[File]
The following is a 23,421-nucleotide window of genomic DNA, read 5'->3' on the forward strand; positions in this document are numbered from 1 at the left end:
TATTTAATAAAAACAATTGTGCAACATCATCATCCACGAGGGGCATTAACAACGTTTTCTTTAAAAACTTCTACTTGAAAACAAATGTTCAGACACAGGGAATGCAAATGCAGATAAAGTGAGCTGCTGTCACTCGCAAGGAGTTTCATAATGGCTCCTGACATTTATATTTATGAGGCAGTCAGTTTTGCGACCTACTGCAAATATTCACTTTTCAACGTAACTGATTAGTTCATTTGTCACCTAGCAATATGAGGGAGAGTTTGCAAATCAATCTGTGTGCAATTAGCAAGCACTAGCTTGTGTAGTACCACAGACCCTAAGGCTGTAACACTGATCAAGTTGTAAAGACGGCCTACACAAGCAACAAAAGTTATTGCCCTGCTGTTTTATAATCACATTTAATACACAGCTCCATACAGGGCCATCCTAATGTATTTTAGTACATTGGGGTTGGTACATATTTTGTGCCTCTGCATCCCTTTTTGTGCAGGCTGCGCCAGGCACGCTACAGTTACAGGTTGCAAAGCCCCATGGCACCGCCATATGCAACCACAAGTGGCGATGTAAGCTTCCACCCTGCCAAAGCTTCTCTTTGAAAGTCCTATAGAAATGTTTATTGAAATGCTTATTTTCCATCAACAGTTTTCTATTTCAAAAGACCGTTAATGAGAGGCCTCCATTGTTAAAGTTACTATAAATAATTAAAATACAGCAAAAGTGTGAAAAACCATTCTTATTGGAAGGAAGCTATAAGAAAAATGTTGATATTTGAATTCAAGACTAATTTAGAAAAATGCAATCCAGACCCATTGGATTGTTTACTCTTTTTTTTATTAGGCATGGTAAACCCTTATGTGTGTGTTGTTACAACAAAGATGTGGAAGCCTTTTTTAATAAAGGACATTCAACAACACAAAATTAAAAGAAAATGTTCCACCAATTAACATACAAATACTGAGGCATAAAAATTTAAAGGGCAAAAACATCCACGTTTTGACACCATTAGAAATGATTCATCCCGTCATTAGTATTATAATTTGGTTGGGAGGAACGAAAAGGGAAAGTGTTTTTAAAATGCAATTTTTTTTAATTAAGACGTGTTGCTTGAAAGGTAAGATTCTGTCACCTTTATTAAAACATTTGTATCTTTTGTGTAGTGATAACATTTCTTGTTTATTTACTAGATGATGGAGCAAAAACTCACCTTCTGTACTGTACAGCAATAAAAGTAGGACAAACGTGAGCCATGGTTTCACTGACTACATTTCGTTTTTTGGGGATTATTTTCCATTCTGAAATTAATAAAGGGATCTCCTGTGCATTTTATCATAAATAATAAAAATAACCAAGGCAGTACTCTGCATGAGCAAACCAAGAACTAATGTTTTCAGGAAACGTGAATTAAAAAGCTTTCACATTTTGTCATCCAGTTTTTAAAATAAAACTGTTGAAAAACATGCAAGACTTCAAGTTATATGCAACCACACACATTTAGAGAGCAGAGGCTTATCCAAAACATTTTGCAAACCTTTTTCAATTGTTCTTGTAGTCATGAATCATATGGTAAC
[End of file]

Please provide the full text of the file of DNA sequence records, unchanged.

The following is a 23,421-nucleotide window of genomic DNA, read 5'->3' on the forward strand; positions in this document are numbered from 1 at the left end:
TATTTAATAAAAACAATTGTGCAACATCATCATCCACGAGGGGCATTAACAACGTTTTCTTTAAAAACTTCTACTTGAAAACAAATGTTCAGACACAGGGAATGCAAATGCAGATAAAGTGAGCTGCTGTCACTCGCAAGGAGTTTCATAATGGCTCCTGACATTTATATTTATGAGGCAGTCAGTTTTGCGACCTACTGCAAATATTCACTTTTCAACGTAACTGATTAGTTCATTTGTCACCTAGCAATATGAGGGAGAGTTTGCAAATCAATCTGTGTGCAATTAGCAAGCACTAGCTTGTGTAGTACCACAGACCCTAAGGCTGTAACACTGATCAAGTTGTAAAGACGGCCTACACAAGCAACAAAAGTTATTGCCCTGCTGTTTTATAATCACATTTAATACACAGCTCCATACAGGGCCATCCTAATGTATTTTAGTACATTGGGGTTGGTACATATTTTGTGCCTCTGCATCCCTTTTTGTGCAGGCTGCGCCAGGCACGCTACAGTTACAGGTTGCAAAGCCCCATGGCACCGCCATATGCAACCACAAGTGGCGATGTAAGCTTCCACCCTGCCAAAGCTTCTCTTTGAAAGTCCTATAGAAATGTTTATTGAAATGCTTATTTTCCATCAACAGTTTTCTATTTCAAAAGACCGTTAATGAGAGGCCTCCATTGTTAAAGTTACTATAAATAATTAAAATACAGCAAAAGTGTGAAAAACCATTCTTATTGGAAGGAAGCTATAAGAAAAATGTTGATATTTGAATTCAAGACTAATTTAGAAAAATGCAATCCAGACCCATTGGATTGTTTACTCTTTTTTTTATTAGGCATGGTAAACCCTTATGTGTGTGTTGTTACAACAAAGATGTGGAAGCCTTTTTTAATAAAGGACATTCAACAACACAAAATTAAAAGAAAATGTTCCACCAATTAACATACAAATACTGAGGCATAAAAATTTAAAGGGCAAAAACATCCACGTTTTGACACCATTAGAAATGATTCATCCCGTCATTAGTATTATAATTTGGTTGGGAGGAACGAAAAGGGAAAGTGTTTTTAAAATGCAATTTTTTTTAATTAAGACGTGTTGCTTGAAAGGTAAGATTCTGTCACCTTTATTAAAACATTTGTATCTTTTGTGTAGTGATAACATTTCTTGTTTATTTACTAGATGATGGAGCAAAAACTCACCTTCTGTACTGTACAGCAATAAAAGTAGGACAAACGTGAGCCATGGTTTCACTGACTACATTTCGTTTTTTGGGGATTATTTTCCATTCTGAAATTAATAAAGGGATCTCCTGTGCATTTTATCATAAATAATAAAAATAACCAAGGCAGTACTCTGCATGAGCAAACCAAGAACTAATGTTTTCAGGAAACGTGAATTAAAAAGCTTTCACATTTTGTCATCCAGTTTTTAAAATAAAACTGTTGAAAAACATGCAAGACTTCAAGTTATATGCAACCACACACATTTAGAGAGCAGAGGCTTATCCAAAACATTTTGCAAACCTTTTTCAATTGTTCTTGTAGTCATGAATCATATGGTAAC